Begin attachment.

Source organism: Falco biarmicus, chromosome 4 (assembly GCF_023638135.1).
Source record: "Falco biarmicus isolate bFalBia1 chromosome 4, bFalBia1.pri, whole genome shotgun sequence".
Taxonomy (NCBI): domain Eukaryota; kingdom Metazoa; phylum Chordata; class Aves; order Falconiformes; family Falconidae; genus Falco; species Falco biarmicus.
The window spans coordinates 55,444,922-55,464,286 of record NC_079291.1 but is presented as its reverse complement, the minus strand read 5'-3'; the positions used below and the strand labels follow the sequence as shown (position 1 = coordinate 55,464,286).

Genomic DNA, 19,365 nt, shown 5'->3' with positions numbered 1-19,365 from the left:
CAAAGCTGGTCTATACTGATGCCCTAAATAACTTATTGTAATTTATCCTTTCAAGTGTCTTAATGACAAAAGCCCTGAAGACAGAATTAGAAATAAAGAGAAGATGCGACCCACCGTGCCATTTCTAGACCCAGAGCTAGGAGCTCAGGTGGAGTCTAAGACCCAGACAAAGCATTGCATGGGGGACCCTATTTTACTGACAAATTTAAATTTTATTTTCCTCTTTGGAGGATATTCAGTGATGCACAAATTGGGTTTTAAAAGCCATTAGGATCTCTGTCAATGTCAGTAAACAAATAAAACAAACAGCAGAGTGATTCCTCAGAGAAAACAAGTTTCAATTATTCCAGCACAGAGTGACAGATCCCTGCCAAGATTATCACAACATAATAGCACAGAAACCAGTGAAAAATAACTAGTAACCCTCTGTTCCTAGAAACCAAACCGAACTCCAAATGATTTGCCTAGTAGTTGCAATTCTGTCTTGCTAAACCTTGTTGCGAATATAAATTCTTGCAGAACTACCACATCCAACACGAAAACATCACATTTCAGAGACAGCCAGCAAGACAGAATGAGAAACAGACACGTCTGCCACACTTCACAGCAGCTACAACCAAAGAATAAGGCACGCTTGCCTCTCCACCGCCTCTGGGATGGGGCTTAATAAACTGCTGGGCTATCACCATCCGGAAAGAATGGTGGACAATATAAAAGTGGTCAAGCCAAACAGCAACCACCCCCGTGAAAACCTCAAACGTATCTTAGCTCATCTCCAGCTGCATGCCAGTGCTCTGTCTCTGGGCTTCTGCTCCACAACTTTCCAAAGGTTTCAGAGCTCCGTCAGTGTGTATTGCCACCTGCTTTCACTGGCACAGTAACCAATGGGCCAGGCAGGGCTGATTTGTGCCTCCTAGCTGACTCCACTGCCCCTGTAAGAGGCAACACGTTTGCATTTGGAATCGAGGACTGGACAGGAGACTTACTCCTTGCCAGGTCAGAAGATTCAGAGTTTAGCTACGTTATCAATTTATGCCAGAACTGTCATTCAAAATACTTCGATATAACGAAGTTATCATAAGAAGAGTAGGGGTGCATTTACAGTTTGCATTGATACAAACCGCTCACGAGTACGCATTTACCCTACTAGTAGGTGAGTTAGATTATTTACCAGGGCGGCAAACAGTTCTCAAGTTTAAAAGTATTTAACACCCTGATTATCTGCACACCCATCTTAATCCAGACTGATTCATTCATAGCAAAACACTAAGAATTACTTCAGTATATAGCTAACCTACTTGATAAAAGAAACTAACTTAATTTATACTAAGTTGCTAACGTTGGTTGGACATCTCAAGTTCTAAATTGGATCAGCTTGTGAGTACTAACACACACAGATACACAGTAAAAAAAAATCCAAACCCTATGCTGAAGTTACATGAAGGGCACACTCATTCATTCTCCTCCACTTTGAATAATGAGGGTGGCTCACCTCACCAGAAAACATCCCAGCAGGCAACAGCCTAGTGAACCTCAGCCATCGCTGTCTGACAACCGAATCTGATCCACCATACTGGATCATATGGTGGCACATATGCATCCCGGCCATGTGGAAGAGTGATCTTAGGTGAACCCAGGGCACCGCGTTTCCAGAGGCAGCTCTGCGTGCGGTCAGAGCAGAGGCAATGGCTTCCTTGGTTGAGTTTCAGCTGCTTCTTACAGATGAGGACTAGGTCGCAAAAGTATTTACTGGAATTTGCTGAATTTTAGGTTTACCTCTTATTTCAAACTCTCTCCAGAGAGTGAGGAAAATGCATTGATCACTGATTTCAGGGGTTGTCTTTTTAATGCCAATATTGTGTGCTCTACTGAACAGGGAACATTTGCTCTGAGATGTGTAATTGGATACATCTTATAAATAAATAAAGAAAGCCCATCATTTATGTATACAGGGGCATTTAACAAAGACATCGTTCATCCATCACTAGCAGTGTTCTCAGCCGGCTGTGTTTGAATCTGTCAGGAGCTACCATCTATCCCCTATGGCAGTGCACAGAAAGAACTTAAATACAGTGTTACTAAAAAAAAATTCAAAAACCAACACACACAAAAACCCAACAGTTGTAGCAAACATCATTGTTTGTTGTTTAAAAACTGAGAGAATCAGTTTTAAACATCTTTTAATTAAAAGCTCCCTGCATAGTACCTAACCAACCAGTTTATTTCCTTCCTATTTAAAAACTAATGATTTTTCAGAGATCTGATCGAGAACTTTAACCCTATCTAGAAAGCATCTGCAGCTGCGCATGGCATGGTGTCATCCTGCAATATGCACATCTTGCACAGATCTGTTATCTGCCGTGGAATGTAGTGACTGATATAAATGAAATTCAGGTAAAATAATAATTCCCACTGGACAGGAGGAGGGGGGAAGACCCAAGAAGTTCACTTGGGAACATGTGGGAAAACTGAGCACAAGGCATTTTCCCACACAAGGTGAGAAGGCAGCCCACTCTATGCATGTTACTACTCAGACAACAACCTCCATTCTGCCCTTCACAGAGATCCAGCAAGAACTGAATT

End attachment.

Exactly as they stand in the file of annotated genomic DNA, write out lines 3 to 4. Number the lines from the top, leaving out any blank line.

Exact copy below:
Taxonomy (NCBI): domain Eukaryota; kingdom Metazoa; phylum Chordata; class Aves; order Falconiformes; family Falconidae; genus Falco; species Falco biarmicus.
The window spans coordinates 55,444,922-55,464,286 of record NC_079291.1 but is presented as its reverse complement, the minus strand read 5'-3'; the positions used below and the strand labels follow the sequence as shown (position 1 = coordinate 55,464,286).